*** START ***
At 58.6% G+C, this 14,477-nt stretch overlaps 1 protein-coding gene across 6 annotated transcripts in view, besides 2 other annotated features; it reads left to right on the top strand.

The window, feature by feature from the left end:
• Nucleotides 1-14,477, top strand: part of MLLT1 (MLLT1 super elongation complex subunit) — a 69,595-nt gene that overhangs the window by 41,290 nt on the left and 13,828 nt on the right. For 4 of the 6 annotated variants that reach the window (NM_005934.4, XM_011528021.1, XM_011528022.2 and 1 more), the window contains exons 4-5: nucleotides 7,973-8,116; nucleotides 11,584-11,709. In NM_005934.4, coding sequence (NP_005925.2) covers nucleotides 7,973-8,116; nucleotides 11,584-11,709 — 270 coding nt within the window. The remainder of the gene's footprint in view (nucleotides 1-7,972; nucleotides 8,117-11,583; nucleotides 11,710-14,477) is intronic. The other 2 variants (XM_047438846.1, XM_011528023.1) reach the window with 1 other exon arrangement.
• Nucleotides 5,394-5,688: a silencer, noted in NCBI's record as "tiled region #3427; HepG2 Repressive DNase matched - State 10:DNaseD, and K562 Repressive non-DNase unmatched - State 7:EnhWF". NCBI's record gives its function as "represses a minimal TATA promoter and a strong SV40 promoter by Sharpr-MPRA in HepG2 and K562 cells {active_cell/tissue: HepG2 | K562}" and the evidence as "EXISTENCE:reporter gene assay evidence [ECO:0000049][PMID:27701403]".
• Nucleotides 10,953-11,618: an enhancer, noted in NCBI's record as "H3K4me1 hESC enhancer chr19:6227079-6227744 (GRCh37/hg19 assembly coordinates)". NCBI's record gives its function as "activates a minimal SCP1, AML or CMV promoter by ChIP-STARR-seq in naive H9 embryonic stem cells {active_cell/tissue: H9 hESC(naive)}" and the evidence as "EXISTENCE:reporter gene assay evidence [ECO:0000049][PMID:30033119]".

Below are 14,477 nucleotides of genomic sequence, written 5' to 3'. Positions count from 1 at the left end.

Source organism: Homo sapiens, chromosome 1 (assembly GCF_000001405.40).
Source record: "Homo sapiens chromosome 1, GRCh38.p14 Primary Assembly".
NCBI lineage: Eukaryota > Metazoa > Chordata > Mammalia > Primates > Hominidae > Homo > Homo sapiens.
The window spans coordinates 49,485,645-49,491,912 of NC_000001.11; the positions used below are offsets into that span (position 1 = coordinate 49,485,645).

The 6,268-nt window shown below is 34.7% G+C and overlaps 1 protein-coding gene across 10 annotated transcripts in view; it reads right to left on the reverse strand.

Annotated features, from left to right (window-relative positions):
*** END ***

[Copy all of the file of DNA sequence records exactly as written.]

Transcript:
At 58.6% G+C, this 14,477-nt stretch overlaps 1 protein-coding gene across 6 annotated transcripts in view, besides 2 other annotated features; it reads left to right on the top strand.

The window, feature by feature from the left end:
• Nucleotides 1-14,477, top strand: part of MLLT1 (MLLT1 super elongation complex subunit) — a 69,595-nt gene that overhangs the window by 41,290 nt on the left and 13,828 nt on the right. For 4 of the 6 annotated variants that reach the window (NM_005934.4, XM_011528021.1, XM_011528022.2 and 1 more), the window contains exons 4-5: nucleotides 7,973-8,116; nucleotides 11,584-11,709. In NM_005934.4, coding sequence (NP_005925.2) covers nucleotides 7,973-8,116; nucleotides 11,584-11,709 — 270 coding nt within the window. The remainder of the gene's footprint in view (nucleotides 1-7,972; nucleotides 8,117-11,583; nucleotides 11,710-14,477) is intronic. The other 2 variants (XM_047438846.1, XM_011528023.1) reach the window with 1 other exon arrangement.
• Nucleotides 5,394-5,688: a silencer, noted in NCBI's record as "tiled region #3427; HepG2 Repressive DNase matched - State 10:DNaseD, and K562 Repressive non-DNase unmatched - State 7:EnhWF". NCBI's record gives its function as "represses a minimal TATA promoter and a strong SV40 promoter by Sharpr-MPRA in HepG2 and K562 cells {active_cell/tissue: HepG2 | K562}" and the evidence as "EXISTENCE:reporter gene assay evidence [ECO:0000049][PMID:27701403]".
• Nucleotides 10,953-11,618: an enhancer, noted in NCBI's record as "H3K4me1 hESC enhancer chr19:6227079-6227744 (GRCh37/hg19 assembly coordinates)". NCBI's record gives its function as "activates a minimal SCP1, AML or CMV promoter by ChIP-STARR-seq in naive H9 embryonic stem cells {active_cell/tissue: H9 hESC(naive)}" and the evidence as "EXISTENCE:reporter gene assay evidence [ECO:0000049][PMID:30033119]".

Below are 14,477 nucleotides of genomic sequence, written 5' to 3'. Positions count from 1 at the left end.

Source organism: Homo sapiens, chromosome 1 (assembly GCF_000001405.40).
Source record: "Homo sapiens chromosome 1, GRCh38.p14 Primary Assembly".
NCBI lineage: Eukaryota > Metazoa > Chordata > Mammalia > Primates > Hominidae > Homo > Homo sapiens.
The window spans coordinates 49,485,645-49,491,912 of NC_000001.11; the positions used below are offsets into that span (position 1 = coordinate 49,485,645).

The 6,268-nt window shown below is 34.7% G+C and overlaps 1 protein-coding gene across 10 annotated transcripts in view; it reads right to left on the reverse strand.

Annotated features, from left to right (window-relative positions):